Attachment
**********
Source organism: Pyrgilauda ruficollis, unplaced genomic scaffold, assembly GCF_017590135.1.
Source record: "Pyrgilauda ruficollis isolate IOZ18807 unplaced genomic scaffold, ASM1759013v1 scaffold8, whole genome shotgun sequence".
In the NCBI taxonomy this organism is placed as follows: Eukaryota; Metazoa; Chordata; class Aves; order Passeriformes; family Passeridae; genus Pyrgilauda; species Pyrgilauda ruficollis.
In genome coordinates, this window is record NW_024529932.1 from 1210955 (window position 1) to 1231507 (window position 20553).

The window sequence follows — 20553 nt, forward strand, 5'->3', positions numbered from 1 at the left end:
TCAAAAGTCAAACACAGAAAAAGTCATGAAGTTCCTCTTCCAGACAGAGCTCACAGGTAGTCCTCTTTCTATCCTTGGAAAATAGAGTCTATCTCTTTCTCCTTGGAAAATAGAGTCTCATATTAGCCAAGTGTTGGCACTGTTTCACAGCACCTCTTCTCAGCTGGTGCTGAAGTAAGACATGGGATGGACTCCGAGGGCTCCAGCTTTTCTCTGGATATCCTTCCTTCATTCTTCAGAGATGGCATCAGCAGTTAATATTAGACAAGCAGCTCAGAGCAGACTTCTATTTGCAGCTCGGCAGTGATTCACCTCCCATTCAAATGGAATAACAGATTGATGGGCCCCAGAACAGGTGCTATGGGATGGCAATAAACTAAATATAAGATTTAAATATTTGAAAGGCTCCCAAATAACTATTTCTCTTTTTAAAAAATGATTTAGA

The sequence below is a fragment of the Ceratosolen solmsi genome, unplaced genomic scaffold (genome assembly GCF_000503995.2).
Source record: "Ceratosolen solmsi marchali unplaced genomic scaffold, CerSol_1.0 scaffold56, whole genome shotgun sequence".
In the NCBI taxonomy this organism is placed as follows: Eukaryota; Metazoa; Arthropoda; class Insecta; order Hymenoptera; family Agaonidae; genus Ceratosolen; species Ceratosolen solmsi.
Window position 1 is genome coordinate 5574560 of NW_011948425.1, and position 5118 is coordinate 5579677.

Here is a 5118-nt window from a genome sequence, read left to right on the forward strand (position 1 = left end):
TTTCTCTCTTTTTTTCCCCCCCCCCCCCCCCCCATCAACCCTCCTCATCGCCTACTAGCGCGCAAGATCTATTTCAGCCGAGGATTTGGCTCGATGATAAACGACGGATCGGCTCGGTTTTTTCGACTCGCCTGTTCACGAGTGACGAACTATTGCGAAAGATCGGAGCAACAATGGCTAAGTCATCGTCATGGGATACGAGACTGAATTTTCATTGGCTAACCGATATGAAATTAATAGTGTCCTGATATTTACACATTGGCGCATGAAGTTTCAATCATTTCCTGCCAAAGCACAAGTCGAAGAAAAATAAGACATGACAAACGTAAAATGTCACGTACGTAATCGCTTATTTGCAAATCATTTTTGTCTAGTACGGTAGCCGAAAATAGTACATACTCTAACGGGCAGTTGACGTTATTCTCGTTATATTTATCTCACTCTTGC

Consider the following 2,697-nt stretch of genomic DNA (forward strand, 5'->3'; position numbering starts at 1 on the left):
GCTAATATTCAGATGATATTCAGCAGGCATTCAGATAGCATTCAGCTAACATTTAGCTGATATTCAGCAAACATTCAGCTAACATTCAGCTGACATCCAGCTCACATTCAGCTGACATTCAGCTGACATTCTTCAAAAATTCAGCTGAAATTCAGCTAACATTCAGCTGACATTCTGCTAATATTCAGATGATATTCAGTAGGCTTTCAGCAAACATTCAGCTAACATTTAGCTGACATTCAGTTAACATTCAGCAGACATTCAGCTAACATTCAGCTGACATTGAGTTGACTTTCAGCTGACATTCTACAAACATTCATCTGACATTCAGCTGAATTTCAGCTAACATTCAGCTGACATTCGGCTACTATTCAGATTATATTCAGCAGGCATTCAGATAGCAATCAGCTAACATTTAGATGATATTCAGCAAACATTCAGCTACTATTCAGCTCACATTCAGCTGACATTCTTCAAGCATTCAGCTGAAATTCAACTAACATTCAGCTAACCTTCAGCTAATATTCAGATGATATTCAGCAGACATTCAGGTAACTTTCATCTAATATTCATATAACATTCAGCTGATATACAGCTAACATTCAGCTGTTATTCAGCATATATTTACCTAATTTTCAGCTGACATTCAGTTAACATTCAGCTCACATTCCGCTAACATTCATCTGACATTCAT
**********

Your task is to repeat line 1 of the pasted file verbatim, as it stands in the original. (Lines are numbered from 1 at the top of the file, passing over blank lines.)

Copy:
Source organism: Pyrgilauda ruficollis, unplaced genomic scaffold, assembly GCF_017590135.1.